Dreams pp 285-294 | Cite as

Dreams, Inner Resistance, and Self-Reflection

  • James J. DiCenso

Abstract

A debate has dragged on for many years, and continues unabated, about the status of Freud’s work and of psychoanalysis generally The main issues concern evaluating psychoanalysis in terms of its claims to scientific status, and exploring related questions such as the falsifiability of its hypotheses or how psychoanalytic models and methods stand in relation to recent developments in physiologically based scientific psychology.

Keywords

Cocaine Assimilation Smoke Posit Glaucoma 

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Notes

  1. 1.
    Paul Ricoeur, Freud and Philosophy: An Essay on Interpretation, trans. Denis Savage (New Haven: Yale University Press, 1970).Google Scholar
  2. 2.
    For an excellent analysis of these issues, as well as an applied reinterpretation of psychoanalytic theory in a non-Western context, see Gananath Obeyesekere, The Work of Culture: Symbolic Transformation in Psychoanalysis and Anthropology (Chicago: University of Chicago Press, 1990).Google Scholar
  3. 4.
    Didier Anzieu, Freud’s Self-Analysis, trans. Peter Graham (New York: International Universities Press, 1986), p. 512.Google Scholar
  4. 7.
    Serge Leclaire, Psychoanalysing: On the Order of the Unconscious and the Practice of the Letter, trans. Peggy Kamuf (Stanford, CA: Stanford University Press, 1998), p. 16.Google Scholar
  5. 9.
    Sigmund Freud, The Standard Edition of the Complete Psychological Works of Sigmund Freud, translated under the general editorship of James Strachey, 24 vols. (London: Hogarth Press, 1953–74) (hereafter SE), vol.V, The Interpretation of Dreams, p. 517.Google Scholar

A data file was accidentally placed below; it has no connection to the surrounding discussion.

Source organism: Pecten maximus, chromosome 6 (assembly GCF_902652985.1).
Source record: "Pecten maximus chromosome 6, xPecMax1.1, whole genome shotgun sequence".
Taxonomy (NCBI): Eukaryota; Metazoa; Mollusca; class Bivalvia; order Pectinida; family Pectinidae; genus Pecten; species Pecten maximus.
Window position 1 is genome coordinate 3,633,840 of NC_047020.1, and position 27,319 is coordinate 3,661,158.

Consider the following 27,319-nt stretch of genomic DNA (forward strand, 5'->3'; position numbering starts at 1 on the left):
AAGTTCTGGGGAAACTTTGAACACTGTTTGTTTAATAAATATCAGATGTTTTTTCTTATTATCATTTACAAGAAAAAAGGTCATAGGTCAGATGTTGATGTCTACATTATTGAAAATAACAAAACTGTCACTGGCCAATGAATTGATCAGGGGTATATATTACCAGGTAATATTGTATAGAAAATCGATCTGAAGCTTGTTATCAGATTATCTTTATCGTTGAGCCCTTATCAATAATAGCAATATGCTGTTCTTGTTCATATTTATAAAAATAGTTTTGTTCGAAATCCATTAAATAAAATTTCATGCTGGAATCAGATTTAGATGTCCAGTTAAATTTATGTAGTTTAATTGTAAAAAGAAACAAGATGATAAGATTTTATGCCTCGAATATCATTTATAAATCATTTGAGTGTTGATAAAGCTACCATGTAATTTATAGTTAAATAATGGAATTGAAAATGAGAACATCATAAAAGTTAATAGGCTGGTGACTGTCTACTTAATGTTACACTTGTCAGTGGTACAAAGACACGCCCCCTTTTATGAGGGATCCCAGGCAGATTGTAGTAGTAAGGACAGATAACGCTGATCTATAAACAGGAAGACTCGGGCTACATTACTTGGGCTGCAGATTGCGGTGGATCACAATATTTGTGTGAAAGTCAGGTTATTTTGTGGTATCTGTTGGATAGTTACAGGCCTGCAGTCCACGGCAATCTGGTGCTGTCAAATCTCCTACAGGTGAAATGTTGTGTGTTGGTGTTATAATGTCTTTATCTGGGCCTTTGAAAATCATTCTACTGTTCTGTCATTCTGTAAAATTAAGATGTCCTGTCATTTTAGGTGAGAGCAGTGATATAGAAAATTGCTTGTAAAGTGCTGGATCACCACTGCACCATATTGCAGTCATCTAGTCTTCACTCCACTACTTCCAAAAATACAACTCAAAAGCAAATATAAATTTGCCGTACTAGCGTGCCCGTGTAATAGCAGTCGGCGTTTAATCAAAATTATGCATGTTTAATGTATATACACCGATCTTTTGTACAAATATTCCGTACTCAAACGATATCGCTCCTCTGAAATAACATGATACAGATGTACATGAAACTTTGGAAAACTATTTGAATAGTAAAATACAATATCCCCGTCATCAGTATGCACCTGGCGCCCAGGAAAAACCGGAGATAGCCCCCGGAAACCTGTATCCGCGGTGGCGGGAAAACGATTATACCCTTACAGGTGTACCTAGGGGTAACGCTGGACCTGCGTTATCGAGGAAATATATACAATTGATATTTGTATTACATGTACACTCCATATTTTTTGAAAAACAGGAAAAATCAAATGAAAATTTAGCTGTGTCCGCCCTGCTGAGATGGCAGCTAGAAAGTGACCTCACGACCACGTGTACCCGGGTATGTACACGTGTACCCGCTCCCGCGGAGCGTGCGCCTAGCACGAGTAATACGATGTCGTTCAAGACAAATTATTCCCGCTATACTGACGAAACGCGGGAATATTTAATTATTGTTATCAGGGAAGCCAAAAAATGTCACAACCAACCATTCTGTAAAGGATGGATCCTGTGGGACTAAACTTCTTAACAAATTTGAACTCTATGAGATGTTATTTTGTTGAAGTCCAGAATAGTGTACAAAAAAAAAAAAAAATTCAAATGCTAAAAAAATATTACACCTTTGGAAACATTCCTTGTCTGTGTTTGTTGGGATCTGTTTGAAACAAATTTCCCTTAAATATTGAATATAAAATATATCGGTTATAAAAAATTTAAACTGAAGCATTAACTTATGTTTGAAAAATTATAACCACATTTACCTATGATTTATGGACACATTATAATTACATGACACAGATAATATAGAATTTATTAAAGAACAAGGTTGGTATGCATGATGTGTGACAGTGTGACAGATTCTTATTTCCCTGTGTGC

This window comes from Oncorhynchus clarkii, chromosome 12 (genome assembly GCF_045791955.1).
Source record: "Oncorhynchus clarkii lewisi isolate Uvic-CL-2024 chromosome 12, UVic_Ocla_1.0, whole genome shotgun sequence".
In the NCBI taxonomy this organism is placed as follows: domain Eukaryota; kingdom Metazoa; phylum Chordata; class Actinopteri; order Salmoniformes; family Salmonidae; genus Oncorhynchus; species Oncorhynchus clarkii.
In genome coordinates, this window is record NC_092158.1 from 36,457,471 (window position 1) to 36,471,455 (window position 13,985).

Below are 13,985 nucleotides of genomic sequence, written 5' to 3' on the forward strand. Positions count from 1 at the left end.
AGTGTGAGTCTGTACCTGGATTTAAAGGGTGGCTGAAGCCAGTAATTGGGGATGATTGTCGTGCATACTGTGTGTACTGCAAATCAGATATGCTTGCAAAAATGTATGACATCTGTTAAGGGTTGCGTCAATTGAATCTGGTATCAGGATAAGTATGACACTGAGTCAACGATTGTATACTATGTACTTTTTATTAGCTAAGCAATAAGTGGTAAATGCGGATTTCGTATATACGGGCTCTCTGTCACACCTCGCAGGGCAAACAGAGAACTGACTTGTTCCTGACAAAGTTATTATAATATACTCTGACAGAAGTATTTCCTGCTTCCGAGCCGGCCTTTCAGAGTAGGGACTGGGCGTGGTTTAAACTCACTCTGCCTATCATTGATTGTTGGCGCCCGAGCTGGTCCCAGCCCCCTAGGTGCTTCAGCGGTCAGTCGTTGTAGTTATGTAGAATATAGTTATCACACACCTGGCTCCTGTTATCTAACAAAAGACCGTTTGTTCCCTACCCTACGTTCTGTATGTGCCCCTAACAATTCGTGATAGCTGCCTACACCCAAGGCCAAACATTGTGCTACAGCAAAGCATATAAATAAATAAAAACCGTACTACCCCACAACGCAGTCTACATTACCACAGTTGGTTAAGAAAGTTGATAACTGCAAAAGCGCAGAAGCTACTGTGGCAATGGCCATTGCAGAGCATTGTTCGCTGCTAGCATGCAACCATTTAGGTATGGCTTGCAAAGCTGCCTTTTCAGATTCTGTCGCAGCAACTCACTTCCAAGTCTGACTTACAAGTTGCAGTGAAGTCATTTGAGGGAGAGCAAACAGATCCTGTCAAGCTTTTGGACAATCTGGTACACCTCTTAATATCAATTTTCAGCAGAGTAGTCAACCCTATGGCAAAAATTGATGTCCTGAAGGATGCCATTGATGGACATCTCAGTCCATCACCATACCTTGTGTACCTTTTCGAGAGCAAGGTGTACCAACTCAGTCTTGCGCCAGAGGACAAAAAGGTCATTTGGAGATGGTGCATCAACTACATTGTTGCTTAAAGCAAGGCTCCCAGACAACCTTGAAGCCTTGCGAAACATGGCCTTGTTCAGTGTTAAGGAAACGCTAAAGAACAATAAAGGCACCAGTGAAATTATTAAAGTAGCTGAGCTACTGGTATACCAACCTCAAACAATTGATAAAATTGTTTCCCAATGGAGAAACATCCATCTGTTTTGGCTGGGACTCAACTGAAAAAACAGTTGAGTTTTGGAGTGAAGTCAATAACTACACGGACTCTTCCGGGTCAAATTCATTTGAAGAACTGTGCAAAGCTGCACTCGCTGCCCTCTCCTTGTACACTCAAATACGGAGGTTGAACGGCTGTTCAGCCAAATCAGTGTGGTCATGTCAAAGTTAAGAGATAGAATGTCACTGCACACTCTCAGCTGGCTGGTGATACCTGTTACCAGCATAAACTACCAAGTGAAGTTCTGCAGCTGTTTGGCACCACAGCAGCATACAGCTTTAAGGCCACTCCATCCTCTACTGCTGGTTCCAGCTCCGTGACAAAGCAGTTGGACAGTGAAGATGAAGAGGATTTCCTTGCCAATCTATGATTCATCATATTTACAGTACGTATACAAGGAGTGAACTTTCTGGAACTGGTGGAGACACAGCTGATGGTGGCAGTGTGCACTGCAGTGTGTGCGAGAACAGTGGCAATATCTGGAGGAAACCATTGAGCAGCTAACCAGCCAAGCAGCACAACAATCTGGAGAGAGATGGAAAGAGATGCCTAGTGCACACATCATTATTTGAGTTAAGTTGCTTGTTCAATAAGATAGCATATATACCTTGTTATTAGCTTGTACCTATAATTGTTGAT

6. 11.
    Jean Laplanche and J.-B. Pontalis, The Language of Psychoanalysis, trans. Donald Nicholson-Smith (New York: Norton, 1973), p.395.Google Scholar
  7. 12.
    Jacques Derrida, Resistances of Psychoanalysis, trans. P. Kamuf, P.-A. Brault, and M. Naas (Stanford: Stanford University Press, 1998), p. 13.Google Scholar
  8. 15.
    Sigmund Freud, The Complete Letters of Sigmund Freud to Wilhelm Fliess, trans. J. M. Masson (Cambridge, MA.: Harvard University Press, 1985), p. 255; also see Anzieu, Freud’s Self-Analysis, p. 226.Google Scholar
  9. 17.
    Cornelius Castoriadis, World in Fragments: Writings on Politics, Society, Psychoanalysis, and the Imagination, ed. and trans. David Ames Curtis (Stanford: Stanford University Press, 1997), p. 128.Google Scholar
  10. 20.
    Richard Webster, Why Freud Was Wrong: Sin, Science and Psychoanalysis (London: Fontana Press, 1995), p. 272. Webster neglects to substantiate his account with references to Freud’s text; however, the relevant passages can be found in Freud, Fragment of an Analysis of a Case of Hysteria, SE, vol. VII: 73–74.Google Scholar
  11. 42.
    Roland Barthes, Image, Music, Text, trans. Stephen Heath (London: Fontana Press, 1977), p.141. Barthes illustrates, in his analysis of Jacobs struggle with the angel (Genesis 32:22–32), that similar qualities to those we have discerned in the dream narrative appear in religious texts. These likewise call for a type of reading that is multiple and open-ended.Google Scholar

Copyright information

© Kelly Bulkeley 2001

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  • James J. DiCenso

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